gerund A gerund ( abbreviated An abbreviation (from Latin ''brevis'', meaning ''short'') is a shortened form of a word or phrase, by any method. It may consist of a group of letters, or words taken from the full version of the word or phrase; for exam ...

gerund
(desiring, recognizing, having, etc.). The High Contracting Parties—referred to as either the official title of the
head of state A head of state (or chief of state) is the public persona A persona (plural personae or personas), depending on the context, can refer to either the public image of one's personality, or the social role that one adopts, or a fictional cha ...
(but not including the personal name), e.g. ''His
Majesty Majesty (abbreviated HM for His Majesty or Her Majesty, oral address Your Majesty; from the Latin Latin (, or , ) is a classical language belonging to the Italic branch of the Indo-European languages. Latin was originally spoken in the ar ...

Majesty
The King of X'' or ''His
Excellency Excellency is an honorific style (manner of address), style given to certain high-level officers of a sovereign state, officials of an international organization, or members of an aristocracy. Once entitled to the title "Excellency", the holder ...
The President of Y'', or alternatively in the form of "'' Government of Z''"—are enumerated, along with the full names and titles of their
Plenipotentiary A ''plenipotentiary'' (from the Latin Latin (, or , ) is a classical language belonging to the Italic languages, Italic branch of the Indo-European languages. Latin was originally spoken in the area around Rome, known as Latium. Through the po ...
representatives; a
boilerplate clauseA boilerplate clause is a legal English term that is used in conjunction with contract law. When forming contracts, parties to the contract often use templates or forms with boilerplate clauses (boilerplate text, boilerplate language, used as standa ...
describes how each party's representatives have communicated (or exchanged) their "full powers" (i.e., the official documents appointing them to act on behalf of their respective high contracting party) and found them in good or proper form. However, under the
Vienna Convention on the Law of Treaties The Vienna Convention on the Law of Treaties (VCLT) is an international agreement A treaty is a formal legally binding written agreement between actors in international law International law, also known as public international law and law ...

Vienna Convention on the Law of Treaties
if the representative is the head of state,
head of government The head of government is either the highest or second-highest official in the executive branch of a sovereign state, a federated state, or a self-governing colony, autonomous region An autonomous administrative division (also referred ...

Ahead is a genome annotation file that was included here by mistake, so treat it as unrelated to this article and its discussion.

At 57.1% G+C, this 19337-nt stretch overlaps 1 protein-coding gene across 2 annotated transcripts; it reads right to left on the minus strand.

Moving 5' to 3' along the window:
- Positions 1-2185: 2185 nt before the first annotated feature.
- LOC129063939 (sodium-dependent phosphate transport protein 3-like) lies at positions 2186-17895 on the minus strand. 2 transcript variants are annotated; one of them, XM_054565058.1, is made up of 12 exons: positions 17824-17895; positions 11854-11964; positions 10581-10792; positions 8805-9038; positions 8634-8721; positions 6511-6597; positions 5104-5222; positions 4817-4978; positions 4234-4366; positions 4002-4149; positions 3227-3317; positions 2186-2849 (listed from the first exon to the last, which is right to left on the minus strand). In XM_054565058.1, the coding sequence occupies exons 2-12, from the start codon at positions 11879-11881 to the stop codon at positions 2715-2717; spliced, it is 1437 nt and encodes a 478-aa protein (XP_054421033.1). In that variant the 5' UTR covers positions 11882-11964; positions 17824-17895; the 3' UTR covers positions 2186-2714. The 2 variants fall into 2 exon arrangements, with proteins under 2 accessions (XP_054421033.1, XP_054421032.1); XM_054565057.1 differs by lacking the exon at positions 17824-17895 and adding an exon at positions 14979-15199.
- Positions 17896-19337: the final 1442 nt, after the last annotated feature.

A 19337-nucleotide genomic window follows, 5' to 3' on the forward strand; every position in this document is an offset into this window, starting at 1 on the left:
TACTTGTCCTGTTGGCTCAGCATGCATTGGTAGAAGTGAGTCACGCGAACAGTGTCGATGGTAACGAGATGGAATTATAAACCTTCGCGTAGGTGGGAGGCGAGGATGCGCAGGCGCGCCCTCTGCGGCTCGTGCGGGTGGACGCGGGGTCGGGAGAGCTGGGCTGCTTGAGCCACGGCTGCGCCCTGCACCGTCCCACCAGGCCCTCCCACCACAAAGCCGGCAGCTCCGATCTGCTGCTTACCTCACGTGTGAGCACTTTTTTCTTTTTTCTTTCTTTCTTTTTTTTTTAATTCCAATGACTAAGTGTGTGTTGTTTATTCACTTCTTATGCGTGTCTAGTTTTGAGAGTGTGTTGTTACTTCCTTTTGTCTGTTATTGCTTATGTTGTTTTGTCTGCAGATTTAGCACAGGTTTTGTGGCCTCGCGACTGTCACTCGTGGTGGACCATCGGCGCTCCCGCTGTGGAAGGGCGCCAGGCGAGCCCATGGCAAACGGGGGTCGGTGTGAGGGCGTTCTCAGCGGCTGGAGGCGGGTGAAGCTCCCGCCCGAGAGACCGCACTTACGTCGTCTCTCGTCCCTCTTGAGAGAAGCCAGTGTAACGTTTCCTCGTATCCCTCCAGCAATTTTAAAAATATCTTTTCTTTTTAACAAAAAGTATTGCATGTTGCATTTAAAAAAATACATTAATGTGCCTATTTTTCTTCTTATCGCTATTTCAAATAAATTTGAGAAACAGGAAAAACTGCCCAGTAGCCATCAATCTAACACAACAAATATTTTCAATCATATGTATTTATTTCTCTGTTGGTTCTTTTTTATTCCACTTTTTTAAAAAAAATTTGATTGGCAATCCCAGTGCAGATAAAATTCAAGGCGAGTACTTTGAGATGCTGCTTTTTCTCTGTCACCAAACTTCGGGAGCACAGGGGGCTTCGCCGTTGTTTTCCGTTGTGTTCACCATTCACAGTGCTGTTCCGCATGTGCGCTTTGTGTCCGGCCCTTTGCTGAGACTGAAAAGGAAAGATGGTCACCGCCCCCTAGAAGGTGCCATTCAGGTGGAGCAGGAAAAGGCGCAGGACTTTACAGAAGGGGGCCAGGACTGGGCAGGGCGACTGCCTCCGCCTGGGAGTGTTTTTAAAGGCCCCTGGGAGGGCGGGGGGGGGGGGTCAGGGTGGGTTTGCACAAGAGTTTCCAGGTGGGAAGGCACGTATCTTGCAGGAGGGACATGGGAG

or
minister of foreign affairs A foreign affairs minister or minister of foreign affairs (less commonly minister for foreign affairs) is generally a cabinet Cabinet or The Cabinet may refer to: Furniture * Cabinetry, a box-shaped piece of furniture with doors and/or drawe ...
, no special document is needed, as holding such high office is sufficient. The end of the preamble and the start of the actual agreement is often signaled by the words "have agreed as follows". After the preamble comes numbered articles, which contain the substance of the parties' actual agreement. Each article heading usually encompasses a paragraph. A long treaty may further group articles under chapter headings. Modern treaties, regardless of subject matter, usually contain articles governing where the final authentic copies of the treaty will be deposited and how any subsequent disputes as to their interpretation will be peacefully resolved. The end of a treaty, the
eschatocol An eschatocol, or closing protocol, is the final section of a legal Law is a system A system is a group of Interaction, interacting or interrelated elements that act according to a set of rules to form a unified whole. A system, surro ...
(or closing protocol), is often signaled by language such as "in witness whereof" or "in faith whereof", followed by the words "DONE at", then the site(s) of the treaty's execution and the date(s) of its execution. The date is typically written in its most formal, non-numerical form; for example, the
Charter of the United Nations The Charter of the United Nations (also known as the UN Charter) is the foundational treaty A treaty is a formal legally binding written agreement between actors in international law. It is usually entered into by sovereign states and inte ...
reads "DONE at the city of San Francisco the twenty-sixth day of June, one thousand nine hundred and forty-five". If applicable, a treaty will note that it is executed in multiple copies in different languages, with a stipulation that the versions in different languages are equally authentic. The signatures of the parties' representatives follow at the very end. When the text of a treaty is later reprinted, such as in a collection of treaties currently in effect, an editor will often append the dates on which the respective parties ratified the treaty and on which it came into effect for each party.


Bilateral and multilateral treaties